Tuesday, June 02, 2020

Sky's the limit for Thai graduates of rewarding dual-education programme

Aug 09. 2015
Facebook Twitter

By The Nation

THREE THAI vocational graduates are carving out careers at international firm Bosch Thailand after participating in an innovative dual-education programme.
If they acquire a really good command of English, they will even have a chance to work for Bosch in Germany, where it is headquartered.
“Bosch is a good company and it has given me the opportunity to gain experience and confidence. I will continue to work here and hope that one day I will be able to work at one of Bosch’s operations outside of Thailand,” Prachya Kanato said. 
He is one of the first three graduates from the German-Thai Dual Excellence Education programme at Bosch.
The GTdee programme provides high-potential Thai technical students the chance to attain both practical and theoretical knowledge and skills at the same level as students in Germany. After joining the programme, Prachya and his two friends worked weekdays at Bosch Thailand’s packaging technology operation in Chon Buri, while on weekends they attended classes at Eastern Technological College.
All of the participating students at Bosch were treated as regular employees and received the same salary and benefits as anyone else in a similar job category.
The GTdee programme was initiated by the German-Thai Chamber of Commerce and the German International Cooperation to help address Thailand’s shortage of skilled workers.
“We are very proud to be a part of the GTdee programme, which |is producing highly skilled and |dedicated workers who can help Thailand’s economy generate |higher-valued added goods and services,” said Joseph Hong, Bosch Thailand managing director.
All three graduates of the programme said it was very interesting and useful. 
Prachya pointed out that thanks to the programme he had opportunities to do cross-functional jobs at Bosch Packaging while he was still a college student. 
“We worked with machine maintenance, quality control, and device testing, among other things. This has given us a wide range of experiences, enabling us to plan our careers better,” he explained.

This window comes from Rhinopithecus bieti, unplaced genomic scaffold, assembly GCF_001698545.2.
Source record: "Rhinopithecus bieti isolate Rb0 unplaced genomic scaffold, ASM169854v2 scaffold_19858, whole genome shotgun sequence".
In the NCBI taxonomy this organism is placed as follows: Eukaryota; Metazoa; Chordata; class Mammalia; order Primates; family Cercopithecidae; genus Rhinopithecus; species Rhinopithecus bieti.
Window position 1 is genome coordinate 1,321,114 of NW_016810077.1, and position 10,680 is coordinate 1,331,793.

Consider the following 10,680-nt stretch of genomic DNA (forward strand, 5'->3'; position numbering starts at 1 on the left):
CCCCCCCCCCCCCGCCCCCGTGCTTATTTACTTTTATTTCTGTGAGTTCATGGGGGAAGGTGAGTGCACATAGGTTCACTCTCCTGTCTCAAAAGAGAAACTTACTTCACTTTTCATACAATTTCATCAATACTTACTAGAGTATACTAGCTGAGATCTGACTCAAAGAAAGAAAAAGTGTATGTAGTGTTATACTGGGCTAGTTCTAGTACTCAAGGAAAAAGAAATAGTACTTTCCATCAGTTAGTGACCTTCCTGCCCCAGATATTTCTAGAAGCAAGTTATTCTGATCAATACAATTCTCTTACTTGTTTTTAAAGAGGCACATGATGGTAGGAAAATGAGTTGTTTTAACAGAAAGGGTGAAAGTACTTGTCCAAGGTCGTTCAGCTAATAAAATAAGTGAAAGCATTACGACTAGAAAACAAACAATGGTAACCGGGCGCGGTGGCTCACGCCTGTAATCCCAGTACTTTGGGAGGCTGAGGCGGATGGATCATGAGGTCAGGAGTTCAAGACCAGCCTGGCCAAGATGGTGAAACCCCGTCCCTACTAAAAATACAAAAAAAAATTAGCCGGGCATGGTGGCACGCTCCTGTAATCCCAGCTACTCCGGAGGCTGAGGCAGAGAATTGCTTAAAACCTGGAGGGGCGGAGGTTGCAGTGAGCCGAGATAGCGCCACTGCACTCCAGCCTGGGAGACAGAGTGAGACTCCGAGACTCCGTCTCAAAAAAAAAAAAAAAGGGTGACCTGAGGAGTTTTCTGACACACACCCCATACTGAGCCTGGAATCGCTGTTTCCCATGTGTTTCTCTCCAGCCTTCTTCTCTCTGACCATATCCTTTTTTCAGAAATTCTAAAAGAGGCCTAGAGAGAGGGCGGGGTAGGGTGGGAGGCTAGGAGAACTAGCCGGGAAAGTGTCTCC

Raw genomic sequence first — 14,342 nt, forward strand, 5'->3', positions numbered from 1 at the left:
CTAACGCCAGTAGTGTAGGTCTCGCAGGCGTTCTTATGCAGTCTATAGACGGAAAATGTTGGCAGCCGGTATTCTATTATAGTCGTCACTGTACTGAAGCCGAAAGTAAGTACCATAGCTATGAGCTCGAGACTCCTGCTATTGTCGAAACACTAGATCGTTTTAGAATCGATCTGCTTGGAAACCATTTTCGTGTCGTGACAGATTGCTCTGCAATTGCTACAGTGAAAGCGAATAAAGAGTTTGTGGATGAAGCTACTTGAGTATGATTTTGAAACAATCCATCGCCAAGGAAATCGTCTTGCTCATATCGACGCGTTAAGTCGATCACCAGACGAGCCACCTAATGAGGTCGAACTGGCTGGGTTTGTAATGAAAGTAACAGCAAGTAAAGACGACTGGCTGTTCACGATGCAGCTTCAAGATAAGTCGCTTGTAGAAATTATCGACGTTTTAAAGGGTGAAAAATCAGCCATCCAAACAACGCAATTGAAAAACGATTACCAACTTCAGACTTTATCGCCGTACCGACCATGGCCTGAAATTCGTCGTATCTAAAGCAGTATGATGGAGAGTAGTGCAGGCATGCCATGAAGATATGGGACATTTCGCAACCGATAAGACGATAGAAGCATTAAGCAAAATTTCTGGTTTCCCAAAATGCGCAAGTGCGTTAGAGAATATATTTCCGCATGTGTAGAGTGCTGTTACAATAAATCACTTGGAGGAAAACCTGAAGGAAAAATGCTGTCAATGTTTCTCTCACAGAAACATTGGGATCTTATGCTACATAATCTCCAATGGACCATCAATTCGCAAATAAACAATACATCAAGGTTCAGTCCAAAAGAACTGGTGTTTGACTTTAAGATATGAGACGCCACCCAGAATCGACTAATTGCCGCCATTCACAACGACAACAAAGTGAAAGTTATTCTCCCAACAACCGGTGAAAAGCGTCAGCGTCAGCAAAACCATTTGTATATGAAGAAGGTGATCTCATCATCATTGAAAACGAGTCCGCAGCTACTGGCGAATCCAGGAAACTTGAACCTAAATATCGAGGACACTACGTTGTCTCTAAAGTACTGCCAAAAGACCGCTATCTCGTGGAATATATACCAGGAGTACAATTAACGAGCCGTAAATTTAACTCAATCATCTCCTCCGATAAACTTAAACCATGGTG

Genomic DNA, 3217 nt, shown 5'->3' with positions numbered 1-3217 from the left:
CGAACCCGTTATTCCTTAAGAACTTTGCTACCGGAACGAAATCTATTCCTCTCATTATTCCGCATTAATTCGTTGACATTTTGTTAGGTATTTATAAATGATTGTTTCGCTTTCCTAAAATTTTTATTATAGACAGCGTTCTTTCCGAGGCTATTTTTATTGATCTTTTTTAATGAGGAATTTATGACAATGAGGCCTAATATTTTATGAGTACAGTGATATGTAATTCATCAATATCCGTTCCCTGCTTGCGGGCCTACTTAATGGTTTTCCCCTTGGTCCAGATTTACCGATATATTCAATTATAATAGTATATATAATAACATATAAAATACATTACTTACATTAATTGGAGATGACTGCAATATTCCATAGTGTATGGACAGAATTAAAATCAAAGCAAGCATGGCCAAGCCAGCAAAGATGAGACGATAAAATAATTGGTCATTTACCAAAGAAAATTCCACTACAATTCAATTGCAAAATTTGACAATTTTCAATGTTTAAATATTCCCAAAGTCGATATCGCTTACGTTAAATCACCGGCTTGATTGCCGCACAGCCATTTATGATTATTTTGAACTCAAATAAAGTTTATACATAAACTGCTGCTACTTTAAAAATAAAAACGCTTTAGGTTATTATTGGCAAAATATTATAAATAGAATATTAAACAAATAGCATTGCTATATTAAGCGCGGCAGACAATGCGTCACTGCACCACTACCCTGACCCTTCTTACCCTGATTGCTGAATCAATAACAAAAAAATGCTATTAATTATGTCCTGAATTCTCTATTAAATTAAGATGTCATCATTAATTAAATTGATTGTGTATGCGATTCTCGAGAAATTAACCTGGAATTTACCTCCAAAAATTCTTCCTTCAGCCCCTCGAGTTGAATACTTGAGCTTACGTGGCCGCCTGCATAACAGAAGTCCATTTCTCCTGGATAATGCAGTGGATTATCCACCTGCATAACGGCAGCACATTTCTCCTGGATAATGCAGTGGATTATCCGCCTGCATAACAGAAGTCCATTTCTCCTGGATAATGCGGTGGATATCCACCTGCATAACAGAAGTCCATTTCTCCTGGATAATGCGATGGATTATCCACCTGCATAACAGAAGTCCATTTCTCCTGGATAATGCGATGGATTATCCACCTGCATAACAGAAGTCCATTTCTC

His classmate, Nattapol Wuttiruk, also praised the job-rotation part. 
“Now, I know how the different jobs relate to each other,” he said. “And I get a clearer picture of the operation as a whole.” 
Ready for weekend classes
Prachya said working in an English-language environment was the hardest thing about the programme.
“I never had to use English every day before. There are times when it is a little hard to follow some technical topics,” he admitted. 
He also said it was quite difficult to manage his time between working during the day and studying at night to get ready for weekend classes.
“The schedule was tight. I was very busy,” he said. 
Nattapol said after some time passed, he had learnt that his schedule was manageable as he developed skills to mange time more efficiently. 
“I’ve become well organised and good at time management now. It’s the skills that will be useful to me all my life,” he said happily. 
Kritsada Dokmaiwa, another graduate from the GTdee programme, said he found it hard to make decisions on the job while being a trainee. 
“But now I am more used to it and understand what types of things I can handle myself and what I need to raise up with a manager,” he said. 
All these graduates have continued to work for Bosch Packaging Technology after they completed the programme. 
“I am happy with the work I’ve been doing at Bosch Packaging Technology and understand the company’s culture. I plan to continue my career at Bosch,” Nattapol said. 
Bosch Thailand is among the many companies that have joined forces with vocational colleges and schools in arranging dual-education programmes.
Such collaborations, according to experts, creates a win-win situation. Students get hands-on experiences, acquiring necessary kills for employment and getting access to updated technology and equipment, while companies have a better chance of getting skilled labour that match their requirements. 

Facebook Twitter
More in News
Editor’s Picks
Top News